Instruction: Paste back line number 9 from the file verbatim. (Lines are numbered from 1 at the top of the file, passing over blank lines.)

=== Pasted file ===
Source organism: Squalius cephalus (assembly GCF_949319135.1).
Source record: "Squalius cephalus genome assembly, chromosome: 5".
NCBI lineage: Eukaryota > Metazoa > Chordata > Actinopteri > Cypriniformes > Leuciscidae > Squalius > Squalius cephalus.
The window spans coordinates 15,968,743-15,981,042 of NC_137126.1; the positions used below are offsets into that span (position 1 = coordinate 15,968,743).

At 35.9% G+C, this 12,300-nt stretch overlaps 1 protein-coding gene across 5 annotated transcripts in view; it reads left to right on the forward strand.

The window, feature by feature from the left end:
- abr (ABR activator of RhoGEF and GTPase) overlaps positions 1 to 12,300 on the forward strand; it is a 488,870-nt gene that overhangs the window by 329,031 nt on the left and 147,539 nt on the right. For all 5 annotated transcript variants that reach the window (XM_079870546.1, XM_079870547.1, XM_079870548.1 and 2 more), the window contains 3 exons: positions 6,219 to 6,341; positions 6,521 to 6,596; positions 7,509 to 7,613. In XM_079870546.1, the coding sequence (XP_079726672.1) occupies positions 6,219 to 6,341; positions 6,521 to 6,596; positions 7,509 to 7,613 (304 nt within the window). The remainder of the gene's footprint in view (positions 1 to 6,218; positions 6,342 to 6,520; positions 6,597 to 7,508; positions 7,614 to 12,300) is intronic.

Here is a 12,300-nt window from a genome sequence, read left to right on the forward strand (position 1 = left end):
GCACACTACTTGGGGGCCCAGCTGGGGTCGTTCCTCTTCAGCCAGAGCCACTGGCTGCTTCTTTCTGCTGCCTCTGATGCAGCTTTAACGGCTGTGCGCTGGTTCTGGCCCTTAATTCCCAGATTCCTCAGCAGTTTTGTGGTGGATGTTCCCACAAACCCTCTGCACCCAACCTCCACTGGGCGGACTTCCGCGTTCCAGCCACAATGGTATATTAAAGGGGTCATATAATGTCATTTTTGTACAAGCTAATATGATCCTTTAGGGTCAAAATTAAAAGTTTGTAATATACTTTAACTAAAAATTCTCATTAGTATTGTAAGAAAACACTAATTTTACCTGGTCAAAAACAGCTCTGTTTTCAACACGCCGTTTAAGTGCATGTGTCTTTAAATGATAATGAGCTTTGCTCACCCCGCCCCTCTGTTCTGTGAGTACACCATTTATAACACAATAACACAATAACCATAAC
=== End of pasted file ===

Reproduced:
GCACACTACTTGGGGGCCCAGCTGGGGTCGTTCCTCTTCAGCCAGAGCCACTGGCTGCTTCTTTCTGCTGCCTCTGATGCAGCTTTAACGGCTGTGCGCTGGTTCTGGCCCTTAATTCCCAGATTCCTCAGCAGTTTTGTGGTGGATGTTCCCACAAACCCTCTGCACCCAACCTCCACTGGGCGGACTTCCGCGTTCCAGCCACAATGGTATATTAAAGGGGTCATATAATGTCATTTTTGTACAAGCTAATATGATCCTTTAGGGTCAAAATTAAAAGTTTGTAATATACTTTAACTAAAAATTCTCATTAGTATTGTAAGAAAACACTAATTTTACCTGGTCAAAAACAGCTCTGTTTTCAACACGCCGTTTAAGTGCATGTGTCTTTAAATGATAATGAGCTTTGCTCACCCCGCCCCTCTGTTCTGTGAGTACACCATTTATAACACAATAACACAATAACCATAAC